health, to harm living resources and marine life…”. Consistent with these requirements,
contaminants, such as PCBs, above trace contaminant parameters. However as discussed in the introduction to this section and further in the Human Health Risk section, the Ex- ORISKANY post-sinking fish data, clearly shows contamination of the food chain by PCBs existing within the hull of this vessel.
Artificial reefing of contaminated ships is not consistent with the aim of the London Convention but rather imposes a violation and misapplication of an appropriate exception. The stated alternative purpose (artificial reef) is in fact detrimental to marine life and sustainable fish populations both from ecosystem alteration and from ecosystem contamination.
SINKEX SINKEX does not fit within the confines of the Convention’s environmental protection aim, nor is it protective in this regard from contamination of Article 4’s priority blacklisted materials described above. As discussed, the sudden presence of a ship hulk on the sea bottom can be an ecosystem altering event, and
the presence of PCBs in any concentration above trace amounts violates the primary objective of the Convention and introduces a blacklisted pollutant into the marine environment that is a known hazard to human health, living resources and marine life.
Violations In conclusion, both SINKEX and artificial reef dumping can be considered a violation, if not of the letter, then certainly of the spirit of the London Convention, a treaty to which the United States is a full Party and obliged to uphold.
The United States is required to “…take in its territory appropriate measures to prevent and punish conduct in contravention of the provisions of this Convention” (Article VII (2)). This requires first that the United States create legislation implementing the Convention. Then, if violations of such laws occur, the courts and the Department of Justice can prosecute.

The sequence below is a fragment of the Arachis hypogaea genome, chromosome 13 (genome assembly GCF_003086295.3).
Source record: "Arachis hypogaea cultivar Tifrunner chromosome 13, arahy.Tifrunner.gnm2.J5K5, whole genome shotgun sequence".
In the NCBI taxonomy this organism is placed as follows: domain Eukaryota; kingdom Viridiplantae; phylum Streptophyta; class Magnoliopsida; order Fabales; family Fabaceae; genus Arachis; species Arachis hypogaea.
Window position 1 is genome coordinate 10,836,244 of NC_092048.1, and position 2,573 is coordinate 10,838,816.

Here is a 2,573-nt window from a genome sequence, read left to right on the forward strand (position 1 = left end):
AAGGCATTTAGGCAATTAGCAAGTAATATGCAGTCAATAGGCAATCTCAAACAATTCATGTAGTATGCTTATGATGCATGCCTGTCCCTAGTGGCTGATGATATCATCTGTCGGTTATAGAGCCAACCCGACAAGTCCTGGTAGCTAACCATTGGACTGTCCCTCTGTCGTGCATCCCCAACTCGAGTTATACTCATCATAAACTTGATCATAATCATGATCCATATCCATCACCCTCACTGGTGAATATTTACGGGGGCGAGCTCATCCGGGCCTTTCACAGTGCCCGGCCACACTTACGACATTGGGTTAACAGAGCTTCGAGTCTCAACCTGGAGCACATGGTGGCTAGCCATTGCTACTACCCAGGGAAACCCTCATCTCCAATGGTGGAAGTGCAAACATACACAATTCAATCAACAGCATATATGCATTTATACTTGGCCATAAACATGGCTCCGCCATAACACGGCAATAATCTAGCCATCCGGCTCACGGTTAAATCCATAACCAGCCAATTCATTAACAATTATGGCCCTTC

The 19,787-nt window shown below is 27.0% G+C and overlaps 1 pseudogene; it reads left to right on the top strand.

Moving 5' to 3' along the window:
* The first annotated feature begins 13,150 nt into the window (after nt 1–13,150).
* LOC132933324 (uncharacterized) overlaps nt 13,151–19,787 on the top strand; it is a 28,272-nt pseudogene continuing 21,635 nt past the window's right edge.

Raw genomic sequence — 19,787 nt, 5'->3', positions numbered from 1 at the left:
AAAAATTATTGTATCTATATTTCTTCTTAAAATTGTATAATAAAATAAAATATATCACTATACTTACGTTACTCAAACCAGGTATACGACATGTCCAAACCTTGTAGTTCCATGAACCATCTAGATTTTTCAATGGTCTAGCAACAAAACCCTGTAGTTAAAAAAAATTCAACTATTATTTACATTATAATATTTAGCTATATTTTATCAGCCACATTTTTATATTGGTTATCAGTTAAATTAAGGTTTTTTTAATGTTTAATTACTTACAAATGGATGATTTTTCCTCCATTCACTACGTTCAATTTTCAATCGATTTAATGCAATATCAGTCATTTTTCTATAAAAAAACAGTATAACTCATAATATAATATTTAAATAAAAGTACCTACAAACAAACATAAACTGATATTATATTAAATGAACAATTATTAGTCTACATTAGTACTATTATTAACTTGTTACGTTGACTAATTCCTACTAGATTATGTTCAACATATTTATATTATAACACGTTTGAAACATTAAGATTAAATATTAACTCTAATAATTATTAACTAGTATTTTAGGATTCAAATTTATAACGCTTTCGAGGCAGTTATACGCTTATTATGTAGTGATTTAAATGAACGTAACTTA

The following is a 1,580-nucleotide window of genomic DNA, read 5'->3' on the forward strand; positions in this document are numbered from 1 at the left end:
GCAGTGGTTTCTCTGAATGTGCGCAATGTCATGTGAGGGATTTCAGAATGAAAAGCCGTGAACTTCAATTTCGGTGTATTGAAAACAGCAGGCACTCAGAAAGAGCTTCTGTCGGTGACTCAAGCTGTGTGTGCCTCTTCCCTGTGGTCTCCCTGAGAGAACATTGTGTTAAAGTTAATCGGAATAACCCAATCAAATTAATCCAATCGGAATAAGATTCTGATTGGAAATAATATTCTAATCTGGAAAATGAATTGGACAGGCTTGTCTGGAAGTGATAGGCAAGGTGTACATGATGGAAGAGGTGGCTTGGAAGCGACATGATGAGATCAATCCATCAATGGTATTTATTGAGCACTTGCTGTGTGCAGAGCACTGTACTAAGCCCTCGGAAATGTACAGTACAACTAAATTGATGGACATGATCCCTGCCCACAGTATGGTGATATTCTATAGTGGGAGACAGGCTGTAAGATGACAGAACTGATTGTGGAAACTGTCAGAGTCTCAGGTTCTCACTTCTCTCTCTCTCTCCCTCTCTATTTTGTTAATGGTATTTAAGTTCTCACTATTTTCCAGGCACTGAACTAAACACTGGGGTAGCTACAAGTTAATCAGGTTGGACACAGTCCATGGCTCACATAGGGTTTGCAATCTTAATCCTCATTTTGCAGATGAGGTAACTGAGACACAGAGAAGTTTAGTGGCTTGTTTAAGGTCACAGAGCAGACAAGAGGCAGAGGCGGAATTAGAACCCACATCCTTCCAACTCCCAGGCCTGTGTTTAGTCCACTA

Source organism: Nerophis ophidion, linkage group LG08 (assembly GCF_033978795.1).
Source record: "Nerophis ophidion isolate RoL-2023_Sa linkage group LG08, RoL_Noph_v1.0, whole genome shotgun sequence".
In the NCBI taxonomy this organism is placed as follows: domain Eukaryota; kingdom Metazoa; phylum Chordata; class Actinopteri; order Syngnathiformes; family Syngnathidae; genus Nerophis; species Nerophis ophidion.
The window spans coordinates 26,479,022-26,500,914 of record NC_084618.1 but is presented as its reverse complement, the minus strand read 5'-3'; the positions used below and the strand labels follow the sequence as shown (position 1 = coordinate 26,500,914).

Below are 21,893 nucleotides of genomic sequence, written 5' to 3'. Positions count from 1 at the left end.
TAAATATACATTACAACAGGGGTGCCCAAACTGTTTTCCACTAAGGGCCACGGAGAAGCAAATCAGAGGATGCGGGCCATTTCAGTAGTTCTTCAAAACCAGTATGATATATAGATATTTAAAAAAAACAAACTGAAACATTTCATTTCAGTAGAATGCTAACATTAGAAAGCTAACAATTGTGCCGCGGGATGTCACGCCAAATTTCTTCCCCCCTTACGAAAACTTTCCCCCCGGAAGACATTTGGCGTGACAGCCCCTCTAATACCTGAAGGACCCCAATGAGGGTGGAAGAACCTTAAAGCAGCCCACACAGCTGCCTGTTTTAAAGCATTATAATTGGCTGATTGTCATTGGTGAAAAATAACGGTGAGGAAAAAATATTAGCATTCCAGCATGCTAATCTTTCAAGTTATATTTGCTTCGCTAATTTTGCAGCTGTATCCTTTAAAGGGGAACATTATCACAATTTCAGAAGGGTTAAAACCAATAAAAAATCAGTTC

Marine Protection, Research and Sanctuaries Act
The United States enforces the laws of the London Convention through the Marine Protection, Research and Sanctuaries Act of 1972 (MPRSA). The EPA’s ocean dumping management program enforces MPRSA and “regulates ocean dumping to protect the environment from any material that will degrade or endanger human health, welfare, or amenities, or the marine environment, ecological systems, or economic potentialities.”
Ocean dumping is prohibited by the MPRSA; however, the EPA has the authority to issue a permit and exception to the law in rare instances. These exceptions are granted for the dumping of the following materials: dredged material (sediments removed from the bottom
of water bodies in order to maintain navigation channels and berthing areas), fish waste, human remains, and vessels.14
Artificial Reefs The MPRSA definition of dumping excludes the intentional placement of materials for a purpose other than disposal when otherwise regulated by federal or state law or occurs pursuant to an authorized Federal or State program. “Because the placement of a vessel to create an artificial reef is regulated under other federal laws, the
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